|Date||25 Apr 2008|
Human-wildlife conflict is among the most serious issues in the conservation of large wildlife in India. Communities affected by such conflicts, despite often being economically marginal, are forced to shoulder heavy material, monetary and human losses, thereby eroding their tolerance and compelling them to retaliate.
Among large mammals, the gaur (Bos frontalis) is an endangered mega herbivore mainly distributed in the tropical forests of Asia. It is known to be a shy animal, preferring hilly, forested habitats and avoiding areas with human and livestock presence. The Western Ghats of India, a biodiversity hotspot, harbours a sizeable population of gaur distributed across its hill ranges. However, many villages in the Sahyadri Hills of Western Ghats are lately witnessing the genesis and build-up of an unusual gaur-human conflict responsible for losses to agriculture and even human life. Such conflict situation in Sahyadri is unique and its causes, nature, intensity and impacts still remain unknown.
Our study aims to identify factors determining variation in the intensity of gaur-human conflict, assess its socio-economic impact on people. On the basis of the data collected, we will assess effectiveness of measures currently employed to mitigate the gaur–human conflict and suggest alternate conflict management measures after careful analyses. Together with the Forest Department and local villagers, we will initiate efforts to implement conflict reduction measures in the region.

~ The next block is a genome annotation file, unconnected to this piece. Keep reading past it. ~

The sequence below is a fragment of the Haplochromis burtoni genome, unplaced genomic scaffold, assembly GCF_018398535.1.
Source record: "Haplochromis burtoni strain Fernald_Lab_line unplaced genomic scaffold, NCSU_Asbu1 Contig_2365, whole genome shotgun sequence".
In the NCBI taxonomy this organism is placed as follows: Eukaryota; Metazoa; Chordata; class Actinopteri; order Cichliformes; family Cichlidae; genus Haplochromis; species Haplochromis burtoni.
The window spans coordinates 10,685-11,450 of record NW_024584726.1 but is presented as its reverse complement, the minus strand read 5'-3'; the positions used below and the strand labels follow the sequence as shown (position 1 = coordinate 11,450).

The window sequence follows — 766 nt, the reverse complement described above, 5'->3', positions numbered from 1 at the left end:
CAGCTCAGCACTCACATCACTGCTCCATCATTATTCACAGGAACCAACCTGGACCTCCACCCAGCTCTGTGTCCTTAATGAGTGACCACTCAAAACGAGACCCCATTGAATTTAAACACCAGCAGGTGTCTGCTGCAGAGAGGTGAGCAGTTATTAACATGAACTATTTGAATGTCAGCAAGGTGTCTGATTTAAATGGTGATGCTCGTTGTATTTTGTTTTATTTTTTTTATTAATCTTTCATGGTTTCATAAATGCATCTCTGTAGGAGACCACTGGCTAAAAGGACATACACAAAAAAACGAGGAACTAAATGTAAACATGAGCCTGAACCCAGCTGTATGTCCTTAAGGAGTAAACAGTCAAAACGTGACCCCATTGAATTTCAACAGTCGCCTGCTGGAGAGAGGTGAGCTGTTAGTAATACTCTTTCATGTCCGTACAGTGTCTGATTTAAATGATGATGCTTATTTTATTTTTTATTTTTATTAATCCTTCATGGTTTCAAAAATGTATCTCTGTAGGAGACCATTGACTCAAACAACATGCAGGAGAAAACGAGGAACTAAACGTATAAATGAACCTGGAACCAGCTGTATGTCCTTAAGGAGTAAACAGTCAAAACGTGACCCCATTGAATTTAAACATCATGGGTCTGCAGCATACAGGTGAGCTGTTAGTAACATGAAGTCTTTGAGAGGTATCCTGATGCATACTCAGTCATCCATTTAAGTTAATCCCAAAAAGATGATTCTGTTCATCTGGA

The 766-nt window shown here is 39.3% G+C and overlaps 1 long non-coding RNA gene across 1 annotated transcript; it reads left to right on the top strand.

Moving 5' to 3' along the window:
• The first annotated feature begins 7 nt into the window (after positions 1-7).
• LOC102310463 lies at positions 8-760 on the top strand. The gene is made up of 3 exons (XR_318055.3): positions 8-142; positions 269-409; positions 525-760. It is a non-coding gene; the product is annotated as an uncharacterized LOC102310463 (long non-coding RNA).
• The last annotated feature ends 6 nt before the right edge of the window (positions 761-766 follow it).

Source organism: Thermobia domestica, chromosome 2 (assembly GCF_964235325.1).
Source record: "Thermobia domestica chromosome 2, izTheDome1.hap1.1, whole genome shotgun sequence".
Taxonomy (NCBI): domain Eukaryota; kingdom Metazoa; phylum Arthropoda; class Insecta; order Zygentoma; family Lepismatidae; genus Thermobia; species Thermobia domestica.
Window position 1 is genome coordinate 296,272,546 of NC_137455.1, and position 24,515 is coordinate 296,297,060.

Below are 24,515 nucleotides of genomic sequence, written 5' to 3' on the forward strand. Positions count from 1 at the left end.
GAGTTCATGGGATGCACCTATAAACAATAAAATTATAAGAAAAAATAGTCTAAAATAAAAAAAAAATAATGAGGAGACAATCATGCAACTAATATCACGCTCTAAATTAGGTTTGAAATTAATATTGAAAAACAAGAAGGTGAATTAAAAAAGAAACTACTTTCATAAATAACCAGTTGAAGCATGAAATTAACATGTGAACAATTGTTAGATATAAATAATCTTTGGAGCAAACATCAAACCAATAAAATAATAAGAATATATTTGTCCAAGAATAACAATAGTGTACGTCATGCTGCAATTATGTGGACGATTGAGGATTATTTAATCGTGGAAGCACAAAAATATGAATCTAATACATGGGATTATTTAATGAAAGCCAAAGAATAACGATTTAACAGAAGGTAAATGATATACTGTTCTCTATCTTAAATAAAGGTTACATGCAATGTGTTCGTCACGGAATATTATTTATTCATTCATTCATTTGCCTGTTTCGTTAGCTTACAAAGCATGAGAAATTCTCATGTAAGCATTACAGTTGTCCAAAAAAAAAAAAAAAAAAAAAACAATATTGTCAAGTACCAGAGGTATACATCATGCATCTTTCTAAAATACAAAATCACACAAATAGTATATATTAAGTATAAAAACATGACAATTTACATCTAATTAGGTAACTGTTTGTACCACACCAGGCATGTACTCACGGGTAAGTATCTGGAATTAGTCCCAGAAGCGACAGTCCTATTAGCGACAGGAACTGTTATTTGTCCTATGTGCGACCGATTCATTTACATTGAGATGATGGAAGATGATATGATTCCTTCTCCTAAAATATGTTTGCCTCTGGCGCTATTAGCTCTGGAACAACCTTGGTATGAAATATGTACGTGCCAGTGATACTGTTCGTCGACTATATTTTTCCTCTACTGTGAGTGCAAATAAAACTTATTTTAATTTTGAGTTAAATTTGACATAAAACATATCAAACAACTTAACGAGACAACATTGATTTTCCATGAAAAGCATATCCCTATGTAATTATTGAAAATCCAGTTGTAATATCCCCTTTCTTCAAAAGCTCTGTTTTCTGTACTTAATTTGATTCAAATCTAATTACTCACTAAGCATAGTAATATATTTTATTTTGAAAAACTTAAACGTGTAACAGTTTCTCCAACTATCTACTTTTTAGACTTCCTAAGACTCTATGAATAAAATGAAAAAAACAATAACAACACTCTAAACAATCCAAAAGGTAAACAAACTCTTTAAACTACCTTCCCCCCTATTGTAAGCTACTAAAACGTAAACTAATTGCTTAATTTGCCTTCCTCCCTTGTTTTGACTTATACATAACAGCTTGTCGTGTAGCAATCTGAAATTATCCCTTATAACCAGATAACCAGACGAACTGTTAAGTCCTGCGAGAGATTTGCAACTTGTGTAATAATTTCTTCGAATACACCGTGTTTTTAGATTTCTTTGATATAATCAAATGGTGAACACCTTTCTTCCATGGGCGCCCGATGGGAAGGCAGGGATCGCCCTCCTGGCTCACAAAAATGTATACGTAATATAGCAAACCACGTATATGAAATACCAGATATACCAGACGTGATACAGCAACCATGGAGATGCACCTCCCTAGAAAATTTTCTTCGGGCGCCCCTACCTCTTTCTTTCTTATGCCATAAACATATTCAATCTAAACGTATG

The important aspects of this study are:
b) Over 100 villages in and around three Protected Areas of the Sahyadri today face losses in gaur-human conflict that appear serious, but remain unassessed. Data from our work will help set valuable monitoring baselines by assessing losses and gauging local perceptions, and thereby guide conflict management in the region;
c) By generating a scientific understanding of this issue as it develops, and working closely with the Forest Department to address it, we expect to be able to alleviate local hostility towards the conservation of this unique and fragile landscape.
For further information contact: